Six million Americans face a tax season that may be unhappier than usual this year. Not because they’ll face intrusive questions from the Tax Man, but because it’s their punishment from President Obama for not complying with his signature healthcare law.
The Treasury Department announced this week that between 2 and 4 percent of all taxpayers lacked medical coverage for all or part of 2014 – the first year that the penalty for not carrying healthcare coverage is to be assessed.
The numbers could’ve been substantially higher though. Another 10 to 20 percent (some 15 to 30 million people) were uninsured but slipped out of Uncle Sam’s hands because they qualified for an exemption such as those who have experienced domestic violence, the death of a close family member, the cancellation of their health insurance coverage, or a natural disaster.
The President and architects of ObamaCare suspected that many Americans might never voluntarily opt in to his plan so they opted for coercion by mandating that everyone secure coverage (whether individually or through our employers) and then readied a penalty for non-compliance. For 2014 the penalty is $95 or 1 percent of household income when taxpayers file taxes. That stick will continue to grow over time.
In addition, according to the Administration’s estimates, between 3 and 5 percent of all taxpayers (4.5 to 7.5 million people) received ObamaCare subsidies to help pay for their healthcare plans. However, as we’ve reported before, some of those taxpayers may have to pay back the government because they underestimated their income for the year, while others will get a little more back in their tax returns for overestimating their income.
It’s going to be a longer and more frustrating tax season for millions of Americans. Don’t expect much help from the Internal Revenue Service either.
Bloomberg BusinessWeek reports:
Tax filing for 2014 opened Jan. 20, and the Internal Revenue Service’s Form 1040 — for federal income tax –includes a new Line 61 asking if the taxpayer has health insurance. Three-quarters of taxpayers won’t have to do anything more than check that box, said Mark Mazur, the department’s assistant secretary for tax policy. The remainder will have to to take additional steps, though most won’t pay a penalty, he said on a conference call with reporters.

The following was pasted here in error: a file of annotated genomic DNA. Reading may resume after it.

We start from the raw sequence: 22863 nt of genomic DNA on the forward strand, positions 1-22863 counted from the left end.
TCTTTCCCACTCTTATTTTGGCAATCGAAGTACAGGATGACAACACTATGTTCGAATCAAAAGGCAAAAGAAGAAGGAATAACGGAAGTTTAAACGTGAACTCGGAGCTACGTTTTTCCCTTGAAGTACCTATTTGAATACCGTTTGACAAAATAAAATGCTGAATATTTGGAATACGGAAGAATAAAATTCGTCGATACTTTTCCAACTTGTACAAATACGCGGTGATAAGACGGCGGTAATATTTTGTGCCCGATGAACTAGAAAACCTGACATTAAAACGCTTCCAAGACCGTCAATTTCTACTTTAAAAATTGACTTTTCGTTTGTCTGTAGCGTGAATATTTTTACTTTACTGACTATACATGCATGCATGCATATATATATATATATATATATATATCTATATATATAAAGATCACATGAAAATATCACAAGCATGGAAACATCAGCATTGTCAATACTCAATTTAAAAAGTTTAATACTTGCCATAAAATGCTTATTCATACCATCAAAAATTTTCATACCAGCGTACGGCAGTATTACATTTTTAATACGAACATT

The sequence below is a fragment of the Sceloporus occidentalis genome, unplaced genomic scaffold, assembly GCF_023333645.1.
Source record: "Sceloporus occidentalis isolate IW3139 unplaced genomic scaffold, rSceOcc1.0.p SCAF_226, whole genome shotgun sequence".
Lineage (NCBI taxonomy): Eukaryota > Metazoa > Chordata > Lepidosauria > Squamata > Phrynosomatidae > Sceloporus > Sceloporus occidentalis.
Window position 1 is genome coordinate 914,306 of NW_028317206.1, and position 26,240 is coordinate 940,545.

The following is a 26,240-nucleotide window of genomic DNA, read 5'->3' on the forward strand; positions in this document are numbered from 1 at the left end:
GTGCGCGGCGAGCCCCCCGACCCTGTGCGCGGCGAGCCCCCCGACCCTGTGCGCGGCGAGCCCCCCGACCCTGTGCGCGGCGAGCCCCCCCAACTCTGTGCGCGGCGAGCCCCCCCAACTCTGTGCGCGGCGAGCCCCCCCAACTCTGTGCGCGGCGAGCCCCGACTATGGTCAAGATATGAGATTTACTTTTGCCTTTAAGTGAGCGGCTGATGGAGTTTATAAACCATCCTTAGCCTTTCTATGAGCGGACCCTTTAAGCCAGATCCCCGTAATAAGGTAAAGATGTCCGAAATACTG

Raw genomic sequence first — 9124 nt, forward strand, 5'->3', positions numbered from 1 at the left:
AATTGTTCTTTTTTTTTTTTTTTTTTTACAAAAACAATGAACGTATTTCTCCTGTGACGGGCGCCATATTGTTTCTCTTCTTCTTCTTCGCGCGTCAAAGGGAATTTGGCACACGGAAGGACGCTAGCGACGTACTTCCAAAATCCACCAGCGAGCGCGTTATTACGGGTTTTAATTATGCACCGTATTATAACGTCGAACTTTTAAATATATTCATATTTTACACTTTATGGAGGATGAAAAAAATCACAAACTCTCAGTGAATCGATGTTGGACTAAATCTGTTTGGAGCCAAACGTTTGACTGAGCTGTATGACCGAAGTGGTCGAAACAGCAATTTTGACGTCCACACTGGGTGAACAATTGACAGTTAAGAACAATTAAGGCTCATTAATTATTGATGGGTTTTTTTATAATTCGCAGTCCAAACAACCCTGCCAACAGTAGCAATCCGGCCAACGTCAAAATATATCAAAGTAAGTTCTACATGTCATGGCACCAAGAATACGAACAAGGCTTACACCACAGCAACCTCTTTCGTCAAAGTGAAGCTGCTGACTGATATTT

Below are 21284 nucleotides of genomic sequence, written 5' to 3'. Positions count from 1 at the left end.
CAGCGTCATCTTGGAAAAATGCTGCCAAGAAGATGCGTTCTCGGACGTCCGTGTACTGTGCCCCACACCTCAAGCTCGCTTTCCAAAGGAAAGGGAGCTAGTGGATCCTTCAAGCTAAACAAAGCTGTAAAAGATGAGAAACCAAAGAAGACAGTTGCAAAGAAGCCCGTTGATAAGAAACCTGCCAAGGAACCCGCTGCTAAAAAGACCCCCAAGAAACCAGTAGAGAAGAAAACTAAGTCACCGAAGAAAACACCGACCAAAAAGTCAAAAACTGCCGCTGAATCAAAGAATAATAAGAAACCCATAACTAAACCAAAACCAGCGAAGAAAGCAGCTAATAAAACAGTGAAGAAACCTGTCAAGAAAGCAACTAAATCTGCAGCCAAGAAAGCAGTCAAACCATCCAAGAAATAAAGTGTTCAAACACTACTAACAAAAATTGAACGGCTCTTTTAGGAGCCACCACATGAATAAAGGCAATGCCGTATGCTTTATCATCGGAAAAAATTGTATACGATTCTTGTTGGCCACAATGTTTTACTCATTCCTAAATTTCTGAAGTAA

The IRS has been preparing for additional strain during the tax season as people adjust to the rule, warning that about half the people who call its toll-free phone lines won’t be able to get through.
The government will issue about 4 million new tax forms, called a 1095A, to people who received the tax credits, Kevin Counihan, the CEO of healthcare.gov, the federal insurance exchange, said on the call.
The tax penalties start at $95 and can be as much as $12,240 for a wealthy family.
“We’re not here to have a goal to get a certain fee income or to make this difficult for folks,” he said. “We want to get people insured and have the peace of mind of health insurance.”
The tax penalties this year will be modest and may not be a big deal for those who do not have coverage. However, as the years roll by those fines will increase substantially. The fine will jump in 2015 to $325 or 2 percent of income and, based on government numbers, in 2016, the average fine will be about $1,100 per household.
Carrying healthcare coverage is responsible and safe. We encourage as many Americans to carry it as possible, but that should be a voluntary decision that households make for themselves. Taxpayers don’t just have to purchase health insurance—they must select a policy that meets with government approval. The government should certainly not be taxing those who choose to pay for healthcare expenses out of pocket as needed or to go without coverage for sundry reasons.